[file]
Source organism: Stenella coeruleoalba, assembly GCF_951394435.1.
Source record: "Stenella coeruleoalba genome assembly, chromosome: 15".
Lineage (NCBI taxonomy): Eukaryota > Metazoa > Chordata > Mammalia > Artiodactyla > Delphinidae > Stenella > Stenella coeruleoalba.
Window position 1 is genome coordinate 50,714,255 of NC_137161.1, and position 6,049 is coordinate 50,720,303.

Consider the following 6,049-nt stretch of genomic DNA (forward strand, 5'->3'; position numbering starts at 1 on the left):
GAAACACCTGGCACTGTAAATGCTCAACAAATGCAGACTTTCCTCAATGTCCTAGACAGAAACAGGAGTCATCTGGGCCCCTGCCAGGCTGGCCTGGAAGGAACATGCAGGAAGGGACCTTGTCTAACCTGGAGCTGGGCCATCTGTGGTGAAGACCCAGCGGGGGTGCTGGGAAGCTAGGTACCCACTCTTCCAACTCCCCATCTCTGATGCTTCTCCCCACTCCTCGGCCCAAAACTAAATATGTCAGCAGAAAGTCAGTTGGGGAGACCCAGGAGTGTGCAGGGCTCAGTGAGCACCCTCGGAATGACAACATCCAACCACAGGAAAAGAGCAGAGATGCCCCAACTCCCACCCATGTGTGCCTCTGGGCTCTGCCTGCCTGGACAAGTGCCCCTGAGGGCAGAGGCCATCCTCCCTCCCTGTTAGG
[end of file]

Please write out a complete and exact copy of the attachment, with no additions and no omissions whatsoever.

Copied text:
Source organism: Stenella coeruleoalba, assembly GCF_951394435.1.
Source record: "Stenella coeruleoalba genome assembly, chromosome: 15".
Lineage (NCBI taxonomy): Eukaryota > Metazoa > Chordata > Mammalia > Artiodactyla > Delphinidae > Stenella > Stenella coeruleoalba.
Window position 1 is genome coordinate 50,714,255 of NC_137161.1, and position 6,049 is coordinate 50,720,303.

Consider the following 6,049-nt stretch of genomic DNA (forward strand, 5'->3'; position numbering starts at 1 on the left):
GAAACACCTGGCACTGTAAATGCTCAACAAATGCAGACTTTCCTCAATGTCCTAGACAGAAACAGGAGTCATCTGGGCCCCTGCCAGGCTGGCCTGGAAGGAACATGCAGGAAGGGACCTTGTCTAACCTGGAGCTGGGCCATCTGTGGTGAAGACCCAGCGGGGGTGCTGGGAAGCTAGGTACCCACTCTTCCAACTCCCCATCTCTGATGCTTCTCCCCACTCCTCGGCCCAAAACTAAATATGTCAGCAGAAAGTCAGTTGGGGAGACCCAGGAGTGTGCAGGGCTCAGTGAGCACCCTCGGAATGACAACATCCAACCACAGGAAAAGAGCAGAGATGCCCCAACTCCCACCCATGTGTGCCTCTGGGCTCTGCCTGCCTGGACAAGTGCCCCTGAGGGCAGAGGCCATCCTCCCTCCCTGTTAGG